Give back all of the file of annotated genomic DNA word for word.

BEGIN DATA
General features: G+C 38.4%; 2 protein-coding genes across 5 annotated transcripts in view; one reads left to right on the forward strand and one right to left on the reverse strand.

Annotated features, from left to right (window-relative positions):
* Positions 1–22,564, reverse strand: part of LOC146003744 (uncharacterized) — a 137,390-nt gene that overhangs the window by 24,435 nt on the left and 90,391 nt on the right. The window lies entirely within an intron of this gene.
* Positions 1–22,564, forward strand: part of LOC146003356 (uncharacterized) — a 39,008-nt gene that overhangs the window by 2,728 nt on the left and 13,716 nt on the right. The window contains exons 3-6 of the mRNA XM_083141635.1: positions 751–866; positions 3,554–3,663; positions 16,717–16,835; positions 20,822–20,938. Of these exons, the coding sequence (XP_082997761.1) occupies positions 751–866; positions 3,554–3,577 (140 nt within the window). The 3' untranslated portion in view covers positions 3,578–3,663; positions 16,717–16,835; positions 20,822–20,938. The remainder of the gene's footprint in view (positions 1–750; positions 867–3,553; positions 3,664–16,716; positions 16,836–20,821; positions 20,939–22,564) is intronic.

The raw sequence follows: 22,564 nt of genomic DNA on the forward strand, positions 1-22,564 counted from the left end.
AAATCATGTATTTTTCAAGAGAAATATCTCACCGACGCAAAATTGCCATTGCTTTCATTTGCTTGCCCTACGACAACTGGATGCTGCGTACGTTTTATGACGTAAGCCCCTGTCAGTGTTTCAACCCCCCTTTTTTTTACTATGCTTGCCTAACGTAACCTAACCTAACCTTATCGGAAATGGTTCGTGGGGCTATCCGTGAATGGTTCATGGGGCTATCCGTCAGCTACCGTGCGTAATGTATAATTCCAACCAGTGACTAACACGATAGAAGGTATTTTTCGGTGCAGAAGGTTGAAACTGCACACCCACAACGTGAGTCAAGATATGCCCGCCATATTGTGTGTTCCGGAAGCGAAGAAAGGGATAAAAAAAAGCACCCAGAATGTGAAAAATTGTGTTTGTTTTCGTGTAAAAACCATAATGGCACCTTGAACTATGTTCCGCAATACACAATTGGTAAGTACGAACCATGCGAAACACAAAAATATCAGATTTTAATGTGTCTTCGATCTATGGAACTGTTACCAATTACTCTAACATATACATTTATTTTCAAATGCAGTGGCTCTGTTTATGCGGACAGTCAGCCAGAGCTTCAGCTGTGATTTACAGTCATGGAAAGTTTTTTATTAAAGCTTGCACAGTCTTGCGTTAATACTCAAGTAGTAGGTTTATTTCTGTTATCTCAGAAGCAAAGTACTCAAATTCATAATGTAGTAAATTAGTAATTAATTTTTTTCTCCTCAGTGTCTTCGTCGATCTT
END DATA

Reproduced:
General features: G+C 38.4%; 2 protein-coding genes across 5 annotated transcripts in view; one reads left to right on the forward strand and one right to left on the reverse strand.

Annotated features, from left to right (window-relative positions):
* Positions 1–22,564, reverse strand: part of LOC146003744 (uncharacterized) — a 137,390-nt gene that overhangs the window by 24,435 nt on the left and 90,391 nt on the right. The window lies entirely within an intron of this gene.
* Positions 1–22,564, forward strand: part of LOC146003356 (uncharacterized) — a 39,008-nt gene that overhangs the window by 2,728 nt on the left and 13,716 nt on the right. The window contains exons 3-6 of the mRNA XM_083141635.1: positions 751–866; positions 3,554–3,663; positions 16,717–16,835; positions 20,822–20,938. Of these exons, the coding sequence (XP_082997761.1) occupies positions 751–866; positions 3,554–3,577 (140 nt within the window). The 3' untranslated portion in view covers positions 3,578–3,663; positions 16,717–16,835; positions 20,822–20,938. The remainder of the gene's footprint in view (positions 1–750; positions 867–3,553; positions 3,664–16,716; positions 16,836–20,821; positions 20,939–22,564) is intronic.

The raw sequence follows: 22,564 nt of genomic DNA on the forward strand, positions 1-22,564 counted from the left end.
AAATCATGTATTTTTCAAGAGAAATATCTCACCGACGCAAAATTGCCATTGCTTTCATTTGCTTGCCCTACGACAACTGGATGCTGCGTACGTTTTATGACGTAAGCCCCTGTCAGTGTTTCAACCCCCCTTTTTTTTACTATGCTTGCCTAACGTAACCTAACCTAACCTTATCGGAAATGGTTCGTGGGGCTATCCGTGAATGGTTCATGGGGCTATCCGTCAGCTACCGTGCGTAATGTATAATTCCAACCAGTGACTAACACGATAGAAGGTATTTTTCGGTGCAGAAGGTTGAAACTGCACACCCACAACGTGAGTCAAGATATGCCCGCCATATTGTGTGTTCCGGAAGCGAAGAAAGGGATAAAAAAAAGCACCCAGAATGTGAAAAATTGTGTTTGTTTTCGTGTAAAAACCATAATGGCACCTTGAACTATGTTCCGCAATACACAATTGGTAAGTACGAACCATGCGAAACACAAAAATATCAGATTTTAATGTGTCTTCGATCTATGGAACTGTTACCAATTACTCTAACATATACATTTATTTTCAAATGCAGTGGCTCTGTTTATGCGGACAGTCAGCCAGAGCTTCAGCTGTGATTTACAGTCATGGAAAGTTTTTTATTAAAGCTTGCACAGTCTTGCGTTAATACTCAAGTAGTAGGTTTATTTCTGTTATCTCAGAAGCAAAGTACTCAAATTCATAATGTAGTAAATTAGTAATTAATTTTTTTCTCCTCAGTGTCTTCGTCGATCTT